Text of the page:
Nevertheless, classical learning does periodically pop up in reactionary contexts. Most recently, Florida turned to it as an “anti-woke” alternative. The state started to permit the “Classical Learning Test” as a substitute for the SAT. In place of the usual subjects, the test was developed to probe knowledge of timeless ideas. However, its developer has complained of being drawn in by culture war fights. Perhaps surprisingly, Florida’s adoption won some sparse support from the other side of the political spectrum, including from the progressive scholar and presidential candidate Cornel West, who wrote in 2023 that it’s wrong to construe Florida Governor Ron DeSantis’ elevation of classical learning as conservative. DeSantis’ move “transcends partisanship,” West wrote, because seminal ideas are always “revolutionary.”

But those aligned with DeSantis, including networks of classical schools like Hillsdale College’s, have looked to grow classical charters.

Nowadays, one of the biggest criticisms of the classical education movement is that it’s been co-opted by “hyperpartisan” right-wing groups, McCoy says. Some of these movements have been accused of amounting to a conservative “Trojan horse” attempting to sneak in ideology under the guise of liberal arts. That’s potentially unsettling because McCoy thinks that the movement can be beneficial regardless of political leanings. He doesn’t want to see the movement taken over by partisanship, he says. It’s not a problem that’s unique to classical learning models, he adds.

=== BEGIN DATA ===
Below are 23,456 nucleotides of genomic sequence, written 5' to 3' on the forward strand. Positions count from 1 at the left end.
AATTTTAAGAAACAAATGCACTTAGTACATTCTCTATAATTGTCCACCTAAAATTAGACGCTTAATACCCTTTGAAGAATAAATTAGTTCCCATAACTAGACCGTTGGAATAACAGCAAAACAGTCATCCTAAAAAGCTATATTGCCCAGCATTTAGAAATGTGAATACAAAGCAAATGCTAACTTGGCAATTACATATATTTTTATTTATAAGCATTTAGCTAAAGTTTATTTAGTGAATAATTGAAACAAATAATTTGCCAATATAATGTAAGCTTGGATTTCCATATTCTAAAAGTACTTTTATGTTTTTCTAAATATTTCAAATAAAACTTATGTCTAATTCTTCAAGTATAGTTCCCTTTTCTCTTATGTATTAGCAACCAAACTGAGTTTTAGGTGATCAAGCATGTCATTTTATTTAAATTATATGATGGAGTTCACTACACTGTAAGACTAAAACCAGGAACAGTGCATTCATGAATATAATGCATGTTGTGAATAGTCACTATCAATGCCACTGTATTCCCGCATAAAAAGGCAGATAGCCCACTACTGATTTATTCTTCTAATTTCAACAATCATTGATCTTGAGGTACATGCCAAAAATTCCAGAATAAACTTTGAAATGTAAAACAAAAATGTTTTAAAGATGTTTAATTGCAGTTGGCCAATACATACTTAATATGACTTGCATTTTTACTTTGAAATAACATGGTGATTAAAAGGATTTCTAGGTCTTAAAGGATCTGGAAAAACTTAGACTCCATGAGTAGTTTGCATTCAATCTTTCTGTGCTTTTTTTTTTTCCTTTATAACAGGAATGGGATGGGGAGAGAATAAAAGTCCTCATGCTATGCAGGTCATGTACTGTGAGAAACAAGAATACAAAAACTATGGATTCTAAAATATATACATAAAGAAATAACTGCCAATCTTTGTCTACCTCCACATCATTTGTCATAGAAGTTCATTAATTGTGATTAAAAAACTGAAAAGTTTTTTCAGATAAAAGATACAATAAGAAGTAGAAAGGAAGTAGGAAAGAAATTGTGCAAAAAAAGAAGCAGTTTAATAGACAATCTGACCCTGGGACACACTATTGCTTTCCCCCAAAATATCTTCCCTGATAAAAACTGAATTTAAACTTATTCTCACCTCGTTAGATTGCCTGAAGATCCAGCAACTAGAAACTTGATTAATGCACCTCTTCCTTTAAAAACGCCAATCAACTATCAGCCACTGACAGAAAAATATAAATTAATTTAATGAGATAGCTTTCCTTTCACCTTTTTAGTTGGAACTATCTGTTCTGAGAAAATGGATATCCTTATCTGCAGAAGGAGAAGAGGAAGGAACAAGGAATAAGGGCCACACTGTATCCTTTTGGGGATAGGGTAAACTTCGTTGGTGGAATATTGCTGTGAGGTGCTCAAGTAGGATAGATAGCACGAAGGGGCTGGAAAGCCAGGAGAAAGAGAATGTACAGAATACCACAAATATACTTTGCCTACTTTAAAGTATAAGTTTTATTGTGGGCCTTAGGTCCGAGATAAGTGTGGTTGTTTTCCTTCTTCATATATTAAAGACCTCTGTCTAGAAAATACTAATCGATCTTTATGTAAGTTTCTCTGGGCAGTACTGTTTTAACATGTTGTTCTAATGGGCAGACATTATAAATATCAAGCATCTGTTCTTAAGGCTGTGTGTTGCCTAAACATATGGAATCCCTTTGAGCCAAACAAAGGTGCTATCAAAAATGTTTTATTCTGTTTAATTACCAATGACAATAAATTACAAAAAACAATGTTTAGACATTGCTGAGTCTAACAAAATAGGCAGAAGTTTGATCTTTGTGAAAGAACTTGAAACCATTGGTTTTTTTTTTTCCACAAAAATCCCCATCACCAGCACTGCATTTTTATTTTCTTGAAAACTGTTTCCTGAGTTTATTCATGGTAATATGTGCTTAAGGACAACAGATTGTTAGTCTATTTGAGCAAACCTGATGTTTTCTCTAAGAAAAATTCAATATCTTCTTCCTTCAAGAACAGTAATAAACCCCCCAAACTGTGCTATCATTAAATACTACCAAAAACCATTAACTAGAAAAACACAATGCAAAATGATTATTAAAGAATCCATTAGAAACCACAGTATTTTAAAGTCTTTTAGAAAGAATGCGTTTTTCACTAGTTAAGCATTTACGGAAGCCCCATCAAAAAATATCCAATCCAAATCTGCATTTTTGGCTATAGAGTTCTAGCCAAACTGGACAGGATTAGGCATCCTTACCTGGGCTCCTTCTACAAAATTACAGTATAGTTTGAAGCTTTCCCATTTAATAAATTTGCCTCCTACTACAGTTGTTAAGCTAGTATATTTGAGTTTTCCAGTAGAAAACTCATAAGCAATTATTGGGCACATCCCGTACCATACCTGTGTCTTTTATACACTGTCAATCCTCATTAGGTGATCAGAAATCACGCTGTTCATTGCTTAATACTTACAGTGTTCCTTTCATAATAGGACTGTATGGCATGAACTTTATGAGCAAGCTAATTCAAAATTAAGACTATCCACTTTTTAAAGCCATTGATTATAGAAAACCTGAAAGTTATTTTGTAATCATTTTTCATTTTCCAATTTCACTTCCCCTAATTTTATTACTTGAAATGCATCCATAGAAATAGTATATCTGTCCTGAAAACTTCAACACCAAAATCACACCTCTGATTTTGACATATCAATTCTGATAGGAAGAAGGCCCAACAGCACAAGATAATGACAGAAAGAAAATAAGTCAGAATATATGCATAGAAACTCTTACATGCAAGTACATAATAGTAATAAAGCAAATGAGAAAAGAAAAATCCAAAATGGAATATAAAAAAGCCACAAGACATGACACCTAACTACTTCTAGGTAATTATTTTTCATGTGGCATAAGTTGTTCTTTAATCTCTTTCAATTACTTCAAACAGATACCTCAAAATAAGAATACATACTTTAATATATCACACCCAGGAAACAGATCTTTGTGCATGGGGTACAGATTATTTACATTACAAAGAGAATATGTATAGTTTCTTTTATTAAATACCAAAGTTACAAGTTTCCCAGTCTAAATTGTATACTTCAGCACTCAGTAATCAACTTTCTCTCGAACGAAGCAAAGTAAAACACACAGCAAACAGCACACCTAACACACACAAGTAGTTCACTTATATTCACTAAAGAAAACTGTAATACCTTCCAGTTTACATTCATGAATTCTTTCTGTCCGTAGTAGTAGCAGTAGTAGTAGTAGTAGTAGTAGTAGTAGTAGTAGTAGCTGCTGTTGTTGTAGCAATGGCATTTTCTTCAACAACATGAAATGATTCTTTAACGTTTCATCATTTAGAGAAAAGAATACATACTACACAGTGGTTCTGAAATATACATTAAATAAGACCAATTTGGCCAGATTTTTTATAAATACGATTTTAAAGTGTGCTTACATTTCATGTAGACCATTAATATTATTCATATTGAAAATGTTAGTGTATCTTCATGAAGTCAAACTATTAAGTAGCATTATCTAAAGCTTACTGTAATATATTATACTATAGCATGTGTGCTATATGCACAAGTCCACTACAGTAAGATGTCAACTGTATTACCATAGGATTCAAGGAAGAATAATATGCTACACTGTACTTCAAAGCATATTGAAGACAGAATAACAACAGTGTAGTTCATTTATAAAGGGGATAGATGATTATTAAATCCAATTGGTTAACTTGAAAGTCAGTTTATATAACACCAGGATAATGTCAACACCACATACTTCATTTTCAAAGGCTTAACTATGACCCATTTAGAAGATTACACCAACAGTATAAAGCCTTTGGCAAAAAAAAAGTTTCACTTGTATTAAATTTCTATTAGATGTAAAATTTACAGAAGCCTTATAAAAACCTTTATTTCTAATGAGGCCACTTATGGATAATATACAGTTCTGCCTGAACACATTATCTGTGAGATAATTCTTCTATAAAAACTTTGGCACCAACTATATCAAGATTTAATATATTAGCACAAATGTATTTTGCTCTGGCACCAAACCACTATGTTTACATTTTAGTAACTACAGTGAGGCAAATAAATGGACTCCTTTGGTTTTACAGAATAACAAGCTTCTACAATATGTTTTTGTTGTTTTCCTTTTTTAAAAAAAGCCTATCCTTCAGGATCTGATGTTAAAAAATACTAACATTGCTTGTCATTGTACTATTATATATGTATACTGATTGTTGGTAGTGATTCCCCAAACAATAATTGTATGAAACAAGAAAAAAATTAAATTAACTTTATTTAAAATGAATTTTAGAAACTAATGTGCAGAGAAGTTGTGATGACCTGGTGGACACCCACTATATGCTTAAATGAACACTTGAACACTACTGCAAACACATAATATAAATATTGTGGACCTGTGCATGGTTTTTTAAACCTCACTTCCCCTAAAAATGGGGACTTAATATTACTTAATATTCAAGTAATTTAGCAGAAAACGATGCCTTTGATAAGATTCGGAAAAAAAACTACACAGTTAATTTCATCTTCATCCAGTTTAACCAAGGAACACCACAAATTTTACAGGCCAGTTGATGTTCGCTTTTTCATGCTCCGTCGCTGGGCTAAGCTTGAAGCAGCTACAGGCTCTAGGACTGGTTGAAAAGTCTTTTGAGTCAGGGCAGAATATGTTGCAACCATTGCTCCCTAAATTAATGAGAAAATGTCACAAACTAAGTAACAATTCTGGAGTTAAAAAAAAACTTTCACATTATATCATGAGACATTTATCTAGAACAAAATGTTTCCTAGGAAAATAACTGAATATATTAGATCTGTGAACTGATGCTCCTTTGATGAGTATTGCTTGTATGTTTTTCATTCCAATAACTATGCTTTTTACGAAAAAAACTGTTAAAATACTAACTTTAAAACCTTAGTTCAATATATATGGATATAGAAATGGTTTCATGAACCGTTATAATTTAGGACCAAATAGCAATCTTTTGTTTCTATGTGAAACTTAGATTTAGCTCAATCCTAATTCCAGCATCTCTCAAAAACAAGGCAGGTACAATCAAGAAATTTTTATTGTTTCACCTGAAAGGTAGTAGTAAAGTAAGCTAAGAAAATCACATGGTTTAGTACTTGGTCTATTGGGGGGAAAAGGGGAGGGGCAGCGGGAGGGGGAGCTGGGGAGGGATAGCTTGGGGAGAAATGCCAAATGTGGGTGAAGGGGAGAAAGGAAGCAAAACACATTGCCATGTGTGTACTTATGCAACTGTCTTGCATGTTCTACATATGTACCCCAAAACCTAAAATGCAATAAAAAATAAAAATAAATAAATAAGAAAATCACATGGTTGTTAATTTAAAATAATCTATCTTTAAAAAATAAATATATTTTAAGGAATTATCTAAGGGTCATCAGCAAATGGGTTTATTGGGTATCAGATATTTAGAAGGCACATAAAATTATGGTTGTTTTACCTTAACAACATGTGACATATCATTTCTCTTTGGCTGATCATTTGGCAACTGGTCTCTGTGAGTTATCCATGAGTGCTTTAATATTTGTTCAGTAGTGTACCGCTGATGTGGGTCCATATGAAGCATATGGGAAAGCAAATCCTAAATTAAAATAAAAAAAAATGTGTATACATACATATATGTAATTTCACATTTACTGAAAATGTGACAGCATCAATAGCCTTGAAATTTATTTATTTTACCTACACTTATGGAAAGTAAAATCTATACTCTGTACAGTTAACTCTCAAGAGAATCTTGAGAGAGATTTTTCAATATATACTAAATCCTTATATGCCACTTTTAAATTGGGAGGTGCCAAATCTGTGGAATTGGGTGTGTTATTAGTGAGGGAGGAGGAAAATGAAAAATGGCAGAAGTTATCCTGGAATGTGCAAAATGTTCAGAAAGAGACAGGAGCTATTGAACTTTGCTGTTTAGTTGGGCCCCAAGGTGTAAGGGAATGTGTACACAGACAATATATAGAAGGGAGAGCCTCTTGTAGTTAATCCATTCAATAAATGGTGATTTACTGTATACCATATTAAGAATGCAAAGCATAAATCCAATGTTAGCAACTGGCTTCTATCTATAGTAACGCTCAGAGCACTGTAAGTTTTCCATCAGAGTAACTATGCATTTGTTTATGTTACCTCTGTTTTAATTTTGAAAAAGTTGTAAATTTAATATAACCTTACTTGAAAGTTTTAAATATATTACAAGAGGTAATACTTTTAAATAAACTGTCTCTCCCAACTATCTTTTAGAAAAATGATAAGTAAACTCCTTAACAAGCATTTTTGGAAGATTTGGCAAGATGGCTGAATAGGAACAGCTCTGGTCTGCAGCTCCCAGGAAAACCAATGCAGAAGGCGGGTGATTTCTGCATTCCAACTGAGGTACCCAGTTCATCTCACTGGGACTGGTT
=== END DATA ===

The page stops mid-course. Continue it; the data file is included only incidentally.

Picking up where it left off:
In the end, he can’t dwell too much on that, he says, adding that all he can do is defend his positions. Civic learning is just too important an issue to abandon because of “bad actors,” McCoy says.


The changing agenda of alternative schools has left Fiske, the founder of Mysa School, wondering whether to even use the term “microschool,” she says.

She’s concerned that big, politically motivated funders and polarization could lead more thoughtful expressions of microschools to be drowned out or falsely branded as conservative, rather than just educational.

It’s confusing. Many parents are clearly feeling a need for smaller, more personalized and more flexible schools, Fiske says. But right now, the term doesn’t distinguish much between what she considers to be legitimate, fully licensed schools like hers and “kids in a basement in Kentucky,” she says.

There are going to need to be new labels, Fiske argues. For now, she says, what philosophies these schools truly promote may not be clear.